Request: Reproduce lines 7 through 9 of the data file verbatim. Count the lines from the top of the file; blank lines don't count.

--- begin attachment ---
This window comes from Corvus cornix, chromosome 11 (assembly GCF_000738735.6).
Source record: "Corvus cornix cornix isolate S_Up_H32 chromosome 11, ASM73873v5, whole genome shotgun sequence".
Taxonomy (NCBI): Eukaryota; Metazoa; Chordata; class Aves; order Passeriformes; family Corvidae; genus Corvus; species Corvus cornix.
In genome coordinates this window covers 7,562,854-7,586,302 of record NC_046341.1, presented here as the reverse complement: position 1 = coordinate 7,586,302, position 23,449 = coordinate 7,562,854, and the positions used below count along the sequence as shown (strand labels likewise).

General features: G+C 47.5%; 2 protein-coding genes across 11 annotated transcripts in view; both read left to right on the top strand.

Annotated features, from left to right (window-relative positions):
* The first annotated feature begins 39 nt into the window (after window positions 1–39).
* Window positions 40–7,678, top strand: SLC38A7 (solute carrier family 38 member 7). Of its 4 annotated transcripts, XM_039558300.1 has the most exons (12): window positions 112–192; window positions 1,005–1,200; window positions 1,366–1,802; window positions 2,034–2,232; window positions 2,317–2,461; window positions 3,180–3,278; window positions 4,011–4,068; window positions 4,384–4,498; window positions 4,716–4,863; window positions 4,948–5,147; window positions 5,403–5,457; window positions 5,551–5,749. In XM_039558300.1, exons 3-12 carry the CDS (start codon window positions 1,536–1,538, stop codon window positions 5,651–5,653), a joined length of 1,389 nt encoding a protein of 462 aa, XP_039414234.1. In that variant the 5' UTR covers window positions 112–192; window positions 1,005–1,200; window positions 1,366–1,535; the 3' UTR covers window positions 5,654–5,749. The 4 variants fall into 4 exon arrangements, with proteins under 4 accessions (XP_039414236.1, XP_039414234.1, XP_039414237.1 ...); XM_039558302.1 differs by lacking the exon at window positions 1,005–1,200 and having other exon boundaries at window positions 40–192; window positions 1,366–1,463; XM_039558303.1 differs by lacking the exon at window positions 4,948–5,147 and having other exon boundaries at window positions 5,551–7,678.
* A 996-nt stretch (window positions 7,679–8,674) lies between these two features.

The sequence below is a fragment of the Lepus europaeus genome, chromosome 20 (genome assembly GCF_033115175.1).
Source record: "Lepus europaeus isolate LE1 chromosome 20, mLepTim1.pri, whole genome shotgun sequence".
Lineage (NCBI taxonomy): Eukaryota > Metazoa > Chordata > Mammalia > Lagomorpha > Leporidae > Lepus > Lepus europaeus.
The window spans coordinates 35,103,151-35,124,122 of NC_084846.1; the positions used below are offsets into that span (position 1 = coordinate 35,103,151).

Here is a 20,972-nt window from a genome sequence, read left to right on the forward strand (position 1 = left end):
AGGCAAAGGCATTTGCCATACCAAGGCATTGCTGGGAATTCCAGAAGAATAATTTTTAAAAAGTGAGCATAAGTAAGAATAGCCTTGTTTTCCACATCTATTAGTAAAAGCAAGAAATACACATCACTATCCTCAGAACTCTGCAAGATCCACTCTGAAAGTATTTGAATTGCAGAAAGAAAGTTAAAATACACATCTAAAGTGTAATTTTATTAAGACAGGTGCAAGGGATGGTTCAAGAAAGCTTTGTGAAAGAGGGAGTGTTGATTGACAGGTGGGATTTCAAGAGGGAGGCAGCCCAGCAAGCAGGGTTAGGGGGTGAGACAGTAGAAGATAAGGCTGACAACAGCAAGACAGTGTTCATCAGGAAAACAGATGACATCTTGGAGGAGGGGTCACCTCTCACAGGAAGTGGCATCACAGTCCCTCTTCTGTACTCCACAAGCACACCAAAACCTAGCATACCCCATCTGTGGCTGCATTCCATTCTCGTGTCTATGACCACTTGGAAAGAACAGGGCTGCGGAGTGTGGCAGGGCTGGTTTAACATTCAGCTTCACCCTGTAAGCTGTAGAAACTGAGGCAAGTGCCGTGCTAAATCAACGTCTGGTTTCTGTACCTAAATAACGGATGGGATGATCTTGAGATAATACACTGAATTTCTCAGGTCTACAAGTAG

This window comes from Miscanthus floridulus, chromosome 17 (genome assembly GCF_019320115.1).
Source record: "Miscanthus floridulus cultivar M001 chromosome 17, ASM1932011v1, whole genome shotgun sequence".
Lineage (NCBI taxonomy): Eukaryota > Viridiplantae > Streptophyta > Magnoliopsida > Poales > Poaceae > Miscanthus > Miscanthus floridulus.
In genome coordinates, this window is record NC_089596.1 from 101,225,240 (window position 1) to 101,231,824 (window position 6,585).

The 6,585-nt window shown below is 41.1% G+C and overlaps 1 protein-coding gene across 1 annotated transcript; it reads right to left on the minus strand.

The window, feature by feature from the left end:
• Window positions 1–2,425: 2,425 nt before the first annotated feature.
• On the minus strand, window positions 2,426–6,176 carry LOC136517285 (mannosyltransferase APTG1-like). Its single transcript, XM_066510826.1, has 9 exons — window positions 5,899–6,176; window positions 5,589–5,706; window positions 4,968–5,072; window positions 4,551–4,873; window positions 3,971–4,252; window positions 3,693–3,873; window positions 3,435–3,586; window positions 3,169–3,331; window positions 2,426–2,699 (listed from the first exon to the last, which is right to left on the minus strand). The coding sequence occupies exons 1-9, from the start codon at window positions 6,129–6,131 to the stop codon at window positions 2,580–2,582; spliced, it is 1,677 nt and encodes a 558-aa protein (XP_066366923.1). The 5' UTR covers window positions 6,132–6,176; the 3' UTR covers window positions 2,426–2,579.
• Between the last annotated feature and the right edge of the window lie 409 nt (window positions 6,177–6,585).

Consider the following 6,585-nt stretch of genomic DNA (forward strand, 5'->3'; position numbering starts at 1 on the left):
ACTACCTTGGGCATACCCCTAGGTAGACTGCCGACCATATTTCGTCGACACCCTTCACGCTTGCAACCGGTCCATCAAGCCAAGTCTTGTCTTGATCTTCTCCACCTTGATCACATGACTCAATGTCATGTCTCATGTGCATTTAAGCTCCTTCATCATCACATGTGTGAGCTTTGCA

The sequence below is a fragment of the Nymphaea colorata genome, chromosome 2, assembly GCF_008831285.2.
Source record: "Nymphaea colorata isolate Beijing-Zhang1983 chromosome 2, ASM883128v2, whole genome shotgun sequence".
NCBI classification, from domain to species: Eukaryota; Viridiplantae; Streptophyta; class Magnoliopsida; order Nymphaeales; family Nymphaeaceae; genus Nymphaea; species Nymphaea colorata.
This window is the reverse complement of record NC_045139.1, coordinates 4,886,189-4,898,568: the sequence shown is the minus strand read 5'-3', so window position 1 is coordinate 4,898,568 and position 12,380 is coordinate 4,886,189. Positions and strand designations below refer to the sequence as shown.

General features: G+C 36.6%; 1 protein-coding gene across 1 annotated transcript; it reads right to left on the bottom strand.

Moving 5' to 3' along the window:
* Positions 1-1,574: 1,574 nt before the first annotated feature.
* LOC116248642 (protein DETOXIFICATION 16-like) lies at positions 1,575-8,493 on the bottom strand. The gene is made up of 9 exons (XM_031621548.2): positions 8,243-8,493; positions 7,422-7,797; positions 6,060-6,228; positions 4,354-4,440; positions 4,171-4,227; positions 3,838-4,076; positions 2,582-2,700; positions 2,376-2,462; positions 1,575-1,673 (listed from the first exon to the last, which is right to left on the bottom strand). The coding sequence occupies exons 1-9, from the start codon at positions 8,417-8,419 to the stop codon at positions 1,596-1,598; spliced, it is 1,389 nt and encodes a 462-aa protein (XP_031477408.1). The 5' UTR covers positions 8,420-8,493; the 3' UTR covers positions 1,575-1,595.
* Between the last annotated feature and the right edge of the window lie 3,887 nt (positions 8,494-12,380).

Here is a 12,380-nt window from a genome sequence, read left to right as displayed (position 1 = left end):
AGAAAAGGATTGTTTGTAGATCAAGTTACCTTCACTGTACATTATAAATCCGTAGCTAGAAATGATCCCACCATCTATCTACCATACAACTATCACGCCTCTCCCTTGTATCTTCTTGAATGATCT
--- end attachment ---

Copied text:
* The first annotated feature begins 39 nt into the window (after window positions 1–39).
* Window positions 40–7,678, top strand: SLC38A7 (solute carrier family 38 member 7). Of its 4 annotated transcripts, XM_039558300.1 has the most exons (12): window positions 112–192; window positions 1,005–1,200; window positions 1,366–1,802; window positions 2,034–2,232; window positions 2,317–2,461; window positions 3,180–3,278; window positions 4,011–4,068; window positions 4,384–4,498; window positions 4,716–4,863; window positions 4,948–5,147; window positions 5,403–5,457; window positions 5,551–5,749. In XM_039558300.1, exons 3-12 carry the CDS (start codon window positions 1,536–1,538, stop codon window positions 5,651–5,653), a joined length of 1,389 nt encoding a protein of 462 aa, XP_039414234.1. In that variant the 5' UTR covers window positions 112–192; window positions 1,005–1,200; window positions 1,366–1,535; the 3' UTR covers window positions 5,654–5,749. The 4 variants fall into 4 exon arrangements, with proteins under 4 accessions (XP_039414236.1, XP_039414234.1, XP_039414237.1 ...); XM_039558302.1 differs by lacking the exon at window positions 1,005–1,200 and having other exon boundaries at window positions 40–192; window positions 1,366–1,463; XM_039558303.1 differs by lacking the exon at window positions 4,948–5,147 and having other exon boundaries at window positions 5,551–7,678.
* A 996-nt stretch (window positions 7,679–8,674) lies between these two features.